For the vast majority of athletes, the peak of success in sports most often takes place in high school. They grow up playing Little League baseball and YMCA rec league soccer, have their moment of glory in high school, and then move on to bigger things.
For Warren Area High School graduate Devon Olson, the story is completely reversed.
There was no burning interest in sports for Olson as a child, but things can change in a hurry. In June, Olson ran in the 70.5-mile Laurel Highlands Ultra Trail Run.
And he won.
Olson's past experience in organized sports was limited to playing football in seventh and eighth grades at Beaty. He didn't participate in any high school athletic programs, and the thought of taking up running never entered his mind. Instead, he turned to other hobbies to occupy his time.
"When I was in high school, I was playing music all the time." Olson said. "When I do something, I do it to the best of my abilities, so I was pretty serious about it. I was in quite a few bands. I still do music, but not quite as actively. I'll always have that, but I kind of found the same thing in running that I found in music."
Olson, currently enrolled at the University of Pittsburgh and on pace to graduate in the fall with a marketing degree, decided to take up running just as a means of exercise.
"I started running about three years ago, and it was mainly to get in shape," said Olson. "Suddenly, I started realizing how much I enjoyed it, and that I was decent at it."
It didn't take long for Olson to run to a bigger stage than just a jog in the park.
In May of 2012, he took on the Pittsburgh Marathon and finished with a time of 3:21.11. Considering it was his first-ever marathon, and "I didn't really know what I was doing nutritionally or strategically," the result was a great one.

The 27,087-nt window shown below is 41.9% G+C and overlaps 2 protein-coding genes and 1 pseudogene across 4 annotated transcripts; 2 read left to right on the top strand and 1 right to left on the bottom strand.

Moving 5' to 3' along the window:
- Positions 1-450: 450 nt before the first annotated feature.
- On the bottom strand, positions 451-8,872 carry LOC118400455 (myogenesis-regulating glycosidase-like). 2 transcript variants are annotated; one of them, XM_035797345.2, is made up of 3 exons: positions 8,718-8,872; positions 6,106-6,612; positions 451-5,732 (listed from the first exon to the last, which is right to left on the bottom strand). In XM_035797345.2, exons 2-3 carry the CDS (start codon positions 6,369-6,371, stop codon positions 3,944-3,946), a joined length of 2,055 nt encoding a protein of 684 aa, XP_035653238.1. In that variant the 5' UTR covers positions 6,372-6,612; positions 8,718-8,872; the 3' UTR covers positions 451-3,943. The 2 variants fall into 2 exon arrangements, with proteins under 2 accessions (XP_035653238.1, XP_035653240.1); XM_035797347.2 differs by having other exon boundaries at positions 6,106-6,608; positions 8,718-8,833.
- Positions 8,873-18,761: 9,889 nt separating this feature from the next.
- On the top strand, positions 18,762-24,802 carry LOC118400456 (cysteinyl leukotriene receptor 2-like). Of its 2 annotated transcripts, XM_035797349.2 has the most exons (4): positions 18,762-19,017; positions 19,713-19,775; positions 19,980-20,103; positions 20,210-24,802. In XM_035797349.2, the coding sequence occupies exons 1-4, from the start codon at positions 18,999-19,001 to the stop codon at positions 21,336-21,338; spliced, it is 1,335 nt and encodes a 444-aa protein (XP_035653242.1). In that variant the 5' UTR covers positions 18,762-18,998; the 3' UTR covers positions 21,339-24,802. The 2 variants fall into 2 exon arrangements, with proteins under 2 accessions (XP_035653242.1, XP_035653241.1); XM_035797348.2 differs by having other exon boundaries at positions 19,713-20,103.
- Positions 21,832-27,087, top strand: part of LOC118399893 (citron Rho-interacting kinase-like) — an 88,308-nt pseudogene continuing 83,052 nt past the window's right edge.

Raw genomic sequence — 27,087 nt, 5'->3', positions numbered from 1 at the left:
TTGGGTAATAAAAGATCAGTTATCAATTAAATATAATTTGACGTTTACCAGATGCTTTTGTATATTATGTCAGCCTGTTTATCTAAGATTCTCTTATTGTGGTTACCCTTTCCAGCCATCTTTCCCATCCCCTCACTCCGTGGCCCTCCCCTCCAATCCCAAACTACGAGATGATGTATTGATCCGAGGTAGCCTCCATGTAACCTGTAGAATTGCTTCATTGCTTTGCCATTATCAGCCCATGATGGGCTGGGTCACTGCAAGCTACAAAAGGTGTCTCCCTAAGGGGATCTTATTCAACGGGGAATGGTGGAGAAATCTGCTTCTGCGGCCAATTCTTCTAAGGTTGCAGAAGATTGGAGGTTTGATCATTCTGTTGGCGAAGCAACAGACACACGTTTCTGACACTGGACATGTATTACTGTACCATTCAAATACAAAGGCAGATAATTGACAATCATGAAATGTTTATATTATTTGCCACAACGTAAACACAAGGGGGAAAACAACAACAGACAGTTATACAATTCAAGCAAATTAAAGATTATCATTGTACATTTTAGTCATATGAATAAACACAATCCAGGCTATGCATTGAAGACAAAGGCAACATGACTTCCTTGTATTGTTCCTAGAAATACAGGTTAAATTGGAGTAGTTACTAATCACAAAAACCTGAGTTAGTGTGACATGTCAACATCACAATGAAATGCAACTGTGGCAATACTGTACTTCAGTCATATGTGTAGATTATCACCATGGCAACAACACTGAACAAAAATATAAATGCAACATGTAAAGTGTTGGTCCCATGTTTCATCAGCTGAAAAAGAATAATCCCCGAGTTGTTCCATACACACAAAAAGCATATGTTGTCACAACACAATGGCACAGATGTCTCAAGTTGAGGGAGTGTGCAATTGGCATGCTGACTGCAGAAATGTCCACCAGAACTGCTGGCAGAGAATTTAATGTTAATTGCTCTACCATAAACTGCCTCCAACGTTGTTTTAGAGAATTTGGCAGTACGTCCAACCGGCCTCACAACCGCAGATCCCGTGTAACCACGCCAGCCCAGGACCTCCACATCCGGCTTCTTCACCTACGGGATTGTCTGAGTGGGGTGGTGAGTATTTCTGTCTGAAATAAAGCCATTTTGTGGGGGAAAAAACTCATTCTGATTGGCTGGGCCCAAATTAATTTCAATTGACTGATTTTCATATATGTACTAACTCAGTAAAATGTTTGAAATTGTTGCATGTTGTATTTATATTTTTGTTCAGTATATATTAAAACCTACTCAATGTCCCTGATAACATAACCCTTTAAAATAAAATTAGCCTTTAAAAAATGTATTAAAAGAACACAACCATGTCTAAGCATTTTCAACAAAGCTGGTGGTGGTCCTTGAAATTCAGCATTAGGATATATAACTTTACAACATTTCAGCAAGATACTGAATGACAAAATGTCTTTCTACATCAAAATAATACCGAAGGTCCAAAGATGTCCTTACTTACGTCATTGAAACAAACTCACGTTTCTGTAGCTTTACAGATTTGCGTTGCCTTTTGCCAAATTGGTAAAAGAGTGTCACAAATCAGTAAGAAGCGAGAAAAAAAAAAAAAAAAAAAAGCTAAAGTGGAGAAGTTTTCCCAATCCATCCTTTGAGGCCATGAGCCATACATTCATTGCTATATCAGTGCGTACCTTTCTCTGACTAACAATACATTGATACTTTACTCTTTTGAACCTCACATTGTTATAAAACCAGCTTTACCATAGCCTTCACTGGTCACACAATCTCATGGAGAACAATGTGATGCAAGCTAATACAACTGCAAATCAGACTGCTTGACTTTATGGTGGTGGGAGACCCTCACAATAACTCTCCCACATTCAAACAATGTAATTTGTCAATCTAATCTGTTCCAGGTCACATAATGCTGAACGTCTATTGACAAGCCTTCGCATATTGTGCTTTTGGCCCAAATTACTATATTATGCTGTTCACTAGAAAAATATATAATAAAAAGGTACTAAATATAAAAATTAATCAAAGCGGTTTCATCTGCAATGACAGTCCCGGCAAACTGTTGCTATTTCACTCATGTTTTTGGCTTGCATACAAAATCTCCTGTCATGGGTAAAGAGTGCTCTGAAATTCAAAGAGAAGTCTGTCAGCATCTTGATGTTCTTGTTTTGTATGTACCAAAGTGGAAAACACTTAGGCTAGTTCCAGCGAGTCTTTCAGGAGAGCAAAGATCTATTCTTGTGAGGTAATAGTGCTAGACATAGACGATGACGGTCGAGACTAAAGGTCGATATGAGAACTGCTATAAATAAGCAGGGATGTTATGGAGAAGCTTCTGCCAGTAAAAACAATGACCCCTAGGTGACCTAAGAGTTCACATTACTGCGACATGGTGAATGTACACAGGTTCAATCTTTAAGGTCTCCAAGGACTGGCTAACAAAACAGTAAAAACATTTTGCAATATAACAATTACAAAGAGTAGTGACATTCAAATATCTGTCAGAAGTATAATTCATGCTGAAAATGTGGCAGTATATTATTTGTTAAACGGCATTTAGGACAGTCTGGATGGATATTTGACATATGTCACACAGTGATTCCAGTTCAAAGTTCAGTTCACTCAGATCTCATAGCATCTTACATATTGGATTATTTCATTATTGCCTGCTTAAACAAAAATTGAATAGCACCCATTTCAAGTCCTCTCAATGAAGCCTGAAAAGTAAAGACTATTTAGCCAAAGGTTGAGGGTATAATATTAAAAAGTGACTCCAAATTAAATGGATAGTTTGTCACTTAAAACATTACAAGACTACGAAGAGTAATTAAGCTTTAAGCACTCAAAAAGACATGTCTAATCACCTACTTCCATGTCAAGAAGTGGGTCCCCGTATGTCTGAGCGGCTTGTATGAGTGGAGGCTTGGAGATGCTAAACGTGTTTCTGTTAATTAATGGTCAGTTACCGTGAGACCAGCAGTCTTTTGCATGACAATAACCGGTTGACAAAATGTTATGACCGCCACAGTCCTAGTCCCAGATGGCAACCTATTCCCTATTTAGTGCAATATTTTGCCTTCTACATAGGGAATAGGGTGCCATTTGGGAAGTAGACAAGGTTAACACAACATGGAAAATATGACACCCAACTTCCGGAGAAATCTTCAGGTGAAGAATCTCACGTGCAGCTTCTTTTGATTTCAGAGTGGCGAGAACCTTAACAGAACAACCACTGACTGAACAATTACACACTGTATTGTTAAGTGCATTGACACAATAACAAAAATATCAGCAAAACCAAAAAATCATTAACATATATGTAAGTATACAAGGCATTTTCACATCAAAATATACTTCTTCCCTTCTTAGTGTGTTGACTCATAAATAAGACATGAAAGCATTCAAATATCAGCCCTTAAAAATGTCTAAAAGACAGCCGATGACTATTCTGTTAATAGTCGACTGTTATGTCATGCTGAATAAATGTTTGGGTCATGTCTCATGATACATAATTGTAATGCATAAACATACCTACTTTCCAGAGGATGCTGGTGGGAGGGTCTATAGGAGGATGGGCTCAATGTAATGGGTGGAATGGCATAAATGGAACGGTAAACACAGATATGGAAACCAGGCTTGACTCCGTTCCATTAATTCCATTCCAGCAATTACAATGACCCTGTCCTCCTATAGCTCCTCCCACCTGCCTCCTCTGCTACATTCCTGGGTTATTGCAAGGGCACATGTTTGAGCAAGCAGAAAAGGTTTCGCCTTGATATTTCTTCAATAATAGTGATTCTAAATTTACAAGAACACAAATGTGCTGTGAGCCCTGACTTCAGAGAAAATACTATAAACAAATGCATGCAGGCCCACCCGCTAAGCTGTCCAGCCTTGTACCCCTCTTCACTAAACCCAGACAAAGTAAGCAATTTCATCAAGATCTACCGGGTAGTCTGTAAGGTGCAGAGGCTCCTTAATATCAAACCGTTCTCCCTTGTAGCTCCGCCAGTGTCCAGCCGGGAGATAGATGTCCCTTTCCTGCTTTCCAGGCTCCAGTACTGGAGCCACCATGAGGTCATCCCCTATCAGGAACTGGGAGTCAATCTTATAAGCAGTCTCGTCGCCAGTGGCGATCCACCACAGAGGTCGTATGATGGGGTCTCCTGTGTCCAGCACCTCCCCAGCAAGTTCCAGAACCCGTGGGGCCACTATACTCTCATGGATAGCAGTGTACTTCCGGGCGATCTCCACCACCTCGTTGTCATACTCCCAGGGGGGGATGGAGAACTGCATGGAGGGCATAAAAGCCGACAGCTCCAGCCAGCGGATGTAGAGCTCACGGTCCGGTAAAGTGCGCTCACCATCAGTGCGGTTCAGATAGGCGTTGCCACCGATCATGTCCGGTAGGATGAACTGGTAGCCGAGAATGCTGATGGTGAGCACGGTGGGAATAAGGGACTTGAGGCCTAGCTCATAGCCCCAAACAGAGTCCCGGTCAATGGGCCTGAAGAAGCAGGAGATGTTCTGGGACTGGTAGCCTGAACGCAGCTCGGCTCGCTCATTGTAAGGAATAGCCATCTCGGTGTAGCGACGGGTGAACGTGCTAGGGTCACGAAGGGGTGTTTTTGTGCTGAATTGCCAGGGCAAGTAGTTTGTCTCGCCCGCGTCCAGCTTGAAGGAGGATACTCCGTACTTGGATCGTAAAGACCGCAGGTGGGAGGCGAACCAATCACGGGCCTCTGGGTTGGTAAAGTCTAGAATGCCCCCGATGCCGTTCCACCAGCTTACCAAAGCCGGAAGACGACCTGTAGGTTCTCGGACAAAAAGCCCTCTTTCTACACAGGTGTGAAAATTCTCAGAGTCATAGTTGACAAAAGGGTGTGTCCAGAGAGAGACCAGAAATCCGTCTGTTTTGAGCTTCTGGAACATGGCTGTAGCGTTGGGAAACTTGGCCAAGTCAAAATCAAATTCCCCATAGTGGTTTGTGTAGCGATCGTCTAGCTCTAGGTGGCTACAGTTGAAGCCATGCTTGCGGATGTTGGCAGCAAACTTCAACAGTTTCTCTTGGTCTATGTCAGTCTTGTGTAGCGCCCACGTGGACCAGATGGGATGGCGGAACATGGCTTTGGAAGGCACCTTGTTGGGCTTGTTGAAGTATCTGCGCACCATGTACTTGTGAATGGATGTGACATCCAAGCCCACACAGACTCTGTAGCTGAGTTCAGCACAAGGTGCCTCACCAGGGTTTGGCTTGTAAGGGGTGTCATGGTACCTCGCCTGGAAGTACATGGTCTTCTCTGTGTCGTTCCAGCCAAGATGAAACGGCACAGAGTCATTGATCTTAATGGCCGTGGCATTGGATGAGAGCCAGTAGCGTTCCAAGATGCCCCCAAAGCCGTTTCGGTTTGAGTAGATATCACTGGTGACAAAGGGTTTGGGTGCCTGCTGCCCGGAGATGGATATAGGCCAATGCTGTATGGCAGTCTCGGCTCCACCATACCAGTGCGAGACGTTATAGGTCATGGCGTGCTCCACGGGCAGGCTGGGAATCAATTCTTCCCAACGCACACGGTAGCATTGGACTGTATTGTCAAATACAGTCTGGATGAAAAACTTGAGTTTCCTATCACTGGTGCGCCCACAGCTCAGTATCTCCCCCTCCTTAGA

As Olson continued to adapt to his new sport, he made the switch from road running to trail running.
"I started getting into trail running, and I realized that it's a lot better for the body, and a better full-body workout as well," he said. "It's also a lot more peaceful to be running on trails than roads."
It was around that time that Olson started reading about adventure races as well as ultra-marathon races.
"I started reading about these guys who were running 100 miles, and I was shocked," said Olson. "I didn't even believe it."
Olson started participating in longer and longer races, and immediately began finishing near the top of the pack; second place in the Marshall Mangler 50k in November of 2012; sixth place in the Table Rock Ultras 50-mile in North Carolina a month later, and; third place in the Glacier Ridge 50-mile at Moraine State Park in April of 2013.
The results were astounding for someone who had just recently taken up running as a serious interest.
"I think (my results) shocked my siblings," he admitted.
It was early in 2013 when Olson heard about the Laurel Highlands Ultra 70.5-mile trail run - a race that is claimed to be the "toughest 70 miles in Pennsylvania."
He started training four months prior, but a minor injury he suffered after the Glacier Ridge race threatened to slow him down. Still, Olson had a goal and was determined to meet it.
"I had my heart and mind set on Laurel for the last four months leading up to it," said Olson. "My recovery was pretty fast. I can run a marathon now and recover in a couple days; a year ago it was totally different."
Olson's training involves running five or six days a week, with at least one day of rest, but the specifics depend on the type of race he's preparing for.